What is phone addiction?
Phone addiction is the obsessive use of a smartphone i.e. the lack of control to use the smartphone despite the negative effects on the physical, psychological, financial, and social wellbeing of an individual. It is a type of behavioral addiction. Behavioral addictions are similar to substance use disorders, except that a person isn’t addicted to a drug, but to a behavior or the feeling they experience by acting out the behavior, according to a paper by S.S. Alavi et al. in the April 2012 issue of the International Journal of Preventive Medicine.
Even though phone addiction is recognized as a behavioral addiction, it is not listed in the Diagnostic and Statistical Manual of Mental Disorders, Fifth Edition (DSM-5) by the American Psychiatric Association. Phone addiction should not be mistaken for internet gaming disorder (IGD), which is included in DSM-5-TR in the section recommending conditions for further research. The proposed condition is limited to gaming and doesn’t include general usage of the internet or smartphone, according to the American Psychiatric Association.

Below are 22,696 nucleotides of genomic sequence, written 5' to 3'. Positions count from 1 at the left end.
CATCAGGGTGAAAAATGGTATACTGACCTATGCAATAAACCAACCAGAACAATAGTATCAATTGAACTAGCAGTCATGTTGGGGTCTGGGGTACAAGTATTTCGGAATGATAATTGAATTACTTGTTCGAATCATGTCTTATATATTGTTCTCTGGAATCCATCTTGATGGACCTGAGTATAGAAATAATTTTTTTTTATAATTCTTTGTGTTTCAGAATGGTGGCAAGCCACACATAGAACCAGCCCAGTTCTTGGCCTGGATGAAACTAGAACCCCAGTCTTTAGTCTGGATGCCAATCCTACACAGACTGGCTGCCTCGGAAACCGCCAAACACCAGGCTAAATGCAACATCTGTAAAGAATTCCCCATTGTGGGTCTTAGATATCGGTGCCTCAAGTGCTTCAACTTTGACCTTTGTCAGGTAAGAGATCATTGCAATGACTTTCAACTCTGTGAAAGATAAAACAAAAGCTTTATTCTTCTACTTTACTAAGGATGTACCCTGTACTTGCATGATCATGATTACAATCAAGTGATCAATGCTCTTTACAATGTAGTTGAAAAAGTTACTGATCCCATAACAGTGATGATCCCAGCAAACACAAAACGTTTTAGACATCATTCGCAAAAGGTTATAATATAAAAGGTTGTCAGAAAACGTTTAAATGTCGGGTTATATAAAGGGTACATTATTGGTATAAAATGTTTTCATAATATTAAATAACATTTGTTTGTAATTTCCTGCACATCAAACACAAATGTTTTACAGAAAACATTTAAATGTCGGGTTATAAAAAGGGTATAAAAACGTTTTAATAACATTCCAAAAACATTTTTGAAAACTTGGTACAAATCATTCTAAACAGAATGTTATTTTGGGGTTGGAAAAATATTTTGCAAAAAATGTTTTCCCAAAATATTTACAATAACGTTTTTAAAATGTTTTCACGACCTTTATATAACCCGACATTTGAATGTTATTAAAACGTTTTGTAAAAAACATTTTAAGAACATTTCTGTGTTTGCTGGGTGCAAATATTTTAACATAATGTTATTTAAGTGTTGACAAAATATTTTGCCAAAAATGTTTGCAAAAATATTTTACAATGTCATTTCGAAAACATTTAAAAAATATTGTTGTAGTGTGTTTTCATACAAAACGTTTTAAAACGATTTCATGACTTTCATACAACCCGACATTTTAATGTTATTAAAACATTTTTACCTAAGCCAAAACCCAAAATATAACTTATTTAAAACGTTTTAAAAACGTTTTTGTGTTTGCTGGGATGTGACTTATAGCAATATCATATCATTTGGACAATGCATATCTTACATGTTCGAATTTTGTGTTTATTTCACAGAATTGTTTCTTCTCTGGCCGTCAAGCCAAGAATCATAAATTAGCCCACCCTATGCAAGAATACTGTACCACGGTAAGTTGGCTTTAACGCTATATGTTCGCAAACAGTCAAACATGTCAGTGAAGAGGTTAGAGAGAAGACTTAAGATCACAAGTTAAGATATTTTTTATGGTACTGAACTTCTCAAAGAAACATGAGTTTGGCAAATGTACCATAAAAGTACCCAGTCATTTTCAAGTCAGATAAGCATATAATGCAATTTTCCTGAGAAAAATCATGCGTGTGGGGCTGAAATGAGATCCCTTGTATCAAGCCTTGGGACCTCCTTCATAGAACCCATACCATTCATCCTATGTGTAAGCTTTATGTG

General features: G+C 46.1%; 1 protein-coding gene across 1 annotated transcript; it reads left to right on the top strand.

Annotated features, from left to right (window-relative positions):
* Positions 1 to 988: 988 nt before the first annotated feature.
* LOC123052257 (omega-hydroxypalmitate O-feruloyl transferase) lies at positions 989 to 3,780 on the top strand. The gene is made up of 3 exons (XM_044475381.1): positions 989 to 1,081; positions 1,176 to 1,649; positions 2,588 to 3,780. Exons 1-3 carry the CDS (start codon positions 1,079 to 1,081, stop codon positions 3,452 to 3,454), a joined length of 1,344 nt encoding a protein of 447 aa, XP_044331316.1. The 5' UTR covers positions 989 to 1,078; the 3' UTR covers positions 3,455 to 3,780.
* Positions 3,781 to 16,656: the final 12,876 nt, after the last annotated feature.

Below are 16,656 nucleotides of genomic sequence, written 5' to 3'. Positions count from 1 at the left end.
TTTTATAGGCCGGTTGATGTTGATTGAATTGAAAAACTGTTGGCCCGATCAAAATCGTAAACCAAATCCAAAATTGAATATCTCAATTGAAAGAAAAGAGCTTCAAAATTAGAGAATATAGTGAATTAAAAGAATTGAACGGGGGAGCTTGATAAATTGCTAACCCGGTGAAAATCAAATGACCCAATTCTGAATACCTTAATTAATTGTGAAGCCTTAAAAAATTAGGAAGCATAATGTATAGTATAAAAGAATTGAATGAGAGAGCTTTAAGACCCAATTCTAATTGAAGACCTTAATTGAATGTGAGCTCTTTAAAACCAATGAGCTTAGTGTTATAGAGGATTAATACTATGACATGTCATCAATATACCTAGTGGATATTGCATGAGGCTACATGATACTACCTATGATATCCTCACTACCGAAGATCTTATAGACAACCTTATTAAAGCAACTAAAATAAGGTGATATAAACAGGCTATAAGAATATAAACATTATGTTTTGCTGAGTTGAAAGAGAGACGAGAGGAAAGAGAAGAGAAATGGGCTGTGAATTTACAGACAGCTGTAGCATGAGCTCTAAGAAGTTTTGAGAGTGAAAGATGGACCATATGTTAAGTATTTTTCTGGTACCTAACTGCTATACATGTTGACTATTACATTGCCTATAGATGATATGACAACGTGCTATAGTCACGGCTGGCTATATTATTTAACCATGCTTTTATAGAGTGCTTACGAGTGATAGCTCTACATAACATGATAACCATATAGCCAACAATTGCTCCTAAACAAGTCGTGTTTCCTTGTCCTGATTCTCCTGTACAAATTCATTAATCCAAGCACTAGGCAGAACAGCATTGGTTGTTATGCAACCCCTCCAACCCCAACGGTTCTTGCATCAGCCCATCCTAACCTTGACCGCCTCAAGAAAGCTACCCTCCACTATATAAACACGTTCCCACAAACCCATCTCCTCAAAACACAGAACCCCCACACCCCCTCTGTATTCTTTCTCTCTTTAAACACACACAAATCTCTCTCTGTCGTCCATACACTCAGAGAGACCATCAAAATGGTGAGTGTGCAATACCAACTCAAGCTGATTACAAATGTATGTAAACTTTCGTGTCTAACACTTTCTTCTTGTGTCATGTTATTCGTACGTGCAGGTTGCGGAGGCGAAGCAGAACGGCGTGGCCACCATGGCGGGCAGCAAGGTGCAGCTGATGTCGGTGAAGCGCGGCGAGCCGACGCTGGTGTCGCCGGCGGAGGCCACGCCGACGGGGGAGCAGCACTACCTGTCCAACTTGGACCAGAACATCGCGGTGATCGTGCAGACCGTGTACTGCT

Phone addiction is not included in the World Health Organization’s International Classification of Diseases, 11th Revision (ICD-11), but a diagnosis of a gaming disorder has been included. Since phone addiction is not classified as a specific disorder in DSM-5 and ICD-11, information on this subject and its history is scarce. However, it is worth mentioning that forms of technology addiction have been considered diagnoses since the mid-90s. The first device considered a smartphone was invented in 1992 by IBM and it was called the Simon Personal Communicator or IBM Simon. The term smartphone, however, is mainly associated with the arrival of the first Apple iPhone in 2007. This specific device enabled a full internet experience similar to the one that people have on their desktop computers or laptop. After iPhone, other companies such as Samsung developed their smartphones.